If you just want a single text-value element (with no siblings of the same name), you can take a syntactic shortcut and simply assign to it:

(Under the hood this assigns a new child StringElement to that tag - if there are pre-existing elements with that same tag, it is assigned to the first position in the list, overwriting anything already there.)

In [17]:

v.What.shortcut='some text assigned in a quick-and-dirty fashion'
print (vp.prettystr(v.What))

<What>
<Param dataType="float" name="mag" ucd="phot.mag" value="18.77"/>
<Group name="historic">
<Param dataType="float" name="hist_mag" ucd="phot.mag" value="19.62"/>
<Param dataType="float" name="hist_scatter" ucd="phot.mag" value="0.07"/>
</Group>
<shortcut>some text assigned in a quick-and-dirty fashion</shortcut>
</What>



In general, though, you probably want to use SubElement, as this allows you to create multiple sibling-child elements of the same name, etc.

In [18]:

for i in range(5):
objectify.SubElement(v.What, 'foo')
v.What.foo[-1]="foo{}".format(i)
print("I have {} foos for you:".format(len(v.What.foo)))
print (vp.prettystr(v.What))

I have 5 foos for you:
<What>
<Param dataType="float" name="mag" ucd="phot.mag" value="18.77"/>
<Group name="historic">
<Param dataType="float" name="hist_mag" ucd="phot.mag" value="19.62"/>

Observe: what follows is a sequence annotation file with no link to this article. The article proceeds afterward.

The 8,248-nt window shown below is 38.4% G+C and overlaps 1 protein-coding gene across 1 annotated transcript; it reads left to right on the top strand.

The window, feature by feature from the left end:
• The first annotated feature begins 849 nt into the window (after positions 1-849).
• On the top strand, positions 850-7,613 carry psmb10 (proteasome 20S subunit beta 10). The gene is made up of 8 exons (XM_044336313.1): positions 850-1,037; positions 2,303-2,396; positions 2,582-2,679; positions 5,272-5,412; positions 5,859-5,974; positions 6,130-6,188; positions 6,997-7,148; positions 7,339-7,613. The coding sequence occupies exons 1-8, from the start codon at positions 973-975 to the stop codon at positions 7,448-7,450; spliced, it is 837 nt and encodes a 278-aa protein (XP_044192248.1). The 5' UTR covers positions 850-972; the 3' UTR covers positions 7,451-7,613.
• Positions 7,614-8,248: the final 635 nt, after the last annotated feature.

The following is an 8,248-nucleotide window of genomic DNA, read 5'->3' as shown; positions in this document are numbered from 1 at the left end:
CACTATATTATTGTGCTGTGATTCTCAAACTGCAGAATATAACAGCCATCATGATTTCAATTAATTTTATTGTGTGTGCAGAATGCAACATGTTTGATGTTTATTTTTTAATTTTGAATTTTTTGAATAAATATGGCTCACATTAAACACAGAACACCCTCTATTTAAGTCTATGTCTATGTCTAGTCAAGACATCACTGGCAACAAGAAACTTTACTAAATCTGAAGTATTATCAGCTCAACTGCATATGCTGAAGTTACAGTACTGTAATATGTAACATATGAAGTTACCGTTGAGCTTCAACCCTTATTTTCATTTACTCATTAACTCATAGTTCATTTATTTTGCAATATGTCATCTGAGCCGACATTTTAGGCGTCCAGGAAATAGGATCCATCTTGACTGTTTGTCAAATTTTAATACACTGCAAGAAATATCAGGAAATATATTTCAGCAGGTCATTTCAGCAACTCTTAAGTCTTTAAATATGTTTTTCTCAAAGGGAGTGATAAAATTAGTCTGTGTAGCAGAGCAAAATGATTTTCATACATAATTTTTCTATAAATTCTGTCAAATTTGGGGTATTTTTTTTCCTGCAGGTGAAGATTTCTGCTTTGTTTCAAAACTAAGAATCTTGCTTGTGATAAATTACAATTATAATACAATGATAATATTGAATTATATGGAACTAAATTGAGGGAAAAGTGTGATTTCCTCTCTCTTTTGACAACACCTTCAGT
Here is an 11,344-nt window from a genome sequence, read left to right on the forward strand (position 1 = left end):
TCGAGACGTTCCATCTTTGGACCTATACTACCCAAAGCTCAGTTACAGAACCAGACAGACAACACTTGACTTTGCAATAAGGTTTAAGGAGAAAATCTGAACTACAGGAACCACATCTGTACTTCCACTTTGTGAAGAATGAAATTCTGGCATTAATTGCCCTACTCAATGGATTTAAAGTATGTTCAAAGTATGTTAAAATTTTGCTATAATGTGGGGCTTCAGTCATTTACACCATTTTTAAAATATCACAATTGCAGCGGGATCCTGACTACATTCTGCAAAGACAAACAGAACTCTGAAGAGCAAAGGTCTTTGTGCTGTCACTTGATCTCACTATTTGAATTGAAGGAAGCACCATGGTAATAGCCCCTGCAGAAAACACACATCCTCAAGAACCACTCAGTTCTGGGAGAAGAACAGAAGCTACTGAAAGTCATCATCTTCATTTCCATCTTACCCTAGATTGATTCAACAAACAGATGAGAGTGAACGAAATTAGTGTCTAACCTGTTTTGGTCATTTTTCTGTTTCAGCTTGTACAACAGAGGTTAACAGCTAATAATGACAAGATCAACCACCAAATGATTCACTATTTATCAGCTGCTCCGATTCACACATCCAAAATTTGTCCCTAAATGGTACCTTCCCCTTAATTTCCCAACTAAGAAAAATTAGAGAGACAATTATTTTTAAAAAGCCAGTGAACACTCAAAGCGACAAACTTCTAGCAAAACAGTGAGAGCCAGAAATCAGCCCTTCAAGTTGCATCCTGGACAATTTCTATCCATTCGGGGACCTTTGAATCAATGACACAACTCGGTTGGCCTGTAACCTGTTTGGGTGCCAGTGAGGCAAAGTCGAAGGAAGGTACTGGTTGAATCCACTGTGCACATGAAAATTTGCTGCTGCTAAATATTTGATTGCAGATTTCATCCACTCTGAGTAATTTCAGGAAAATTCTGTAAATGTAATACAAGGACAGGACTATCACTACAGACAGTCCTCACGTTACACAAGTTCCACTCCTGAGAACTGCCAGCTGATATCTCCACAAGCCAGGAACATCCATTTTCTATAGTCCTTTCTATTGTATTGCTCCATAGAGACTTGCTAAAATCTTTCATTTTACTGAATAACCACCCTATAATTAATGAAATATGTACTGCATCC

<Param dataType="float" name="hist_scatter" ucd="phot.mag" value="0.07"/>
</Group>
<shortcut>some text assigned in a quick-and-dirty fashion</shortcut>
<foo>foo0</foo>
<foo>foo1</foo>
<foo>foo2</foo>
<foo>foo3</foo>
<foo>foo4</foo>
</What>


In [19]:

# Get rid of all the foo:
del v.What.foo[:]


Alternatively, you can create elements independently, then append them to a parent (remember how lxml.objectify pretends elements are lists?) - this is occasionally useful if you want to write a function that returns an element, e.g. to create a new Param (but voevent-parse wraps that up for you already):

In [20]:

temp = objectify.Element('NonSchemaCompliantParam', attrib={'somekey':'somevalue'})
v.What.append(temp)
print(vp.prettystr(v.What))

<What>
<Param dataType="float" name="mag" ucd="phot.mag" value="18.77"/>
<Group name="historic">
<Param dataType="float" name="hist_mag" ucd="phot.mag" value="19.62"/>
<Param dataType="float" name="hist_scatter" ucd="phot.mag" value="0.07"/>
</Group>
<shortcut>some text assigned in a quick-and-dirty fashion</shortcut>
<NonSchemaCompliantParam somekey="somevalue"/>
</What>



Obviously, these are non-schema compliant elements. Don’t make up your own format - use Params for storing general data:

In [21]:

vp.valid_as_v2_0(v)

Out[21]:

False


Note that you can get a traceback if you need to figure out why a VOEvent is non-schema-compliant - this will report the first invalid element it comes across:

In [22]:

try:
vp.assert_valid_as_v2_0(v)
except Exception as e:
print(e)

Element 'shortcut': This element is not expected.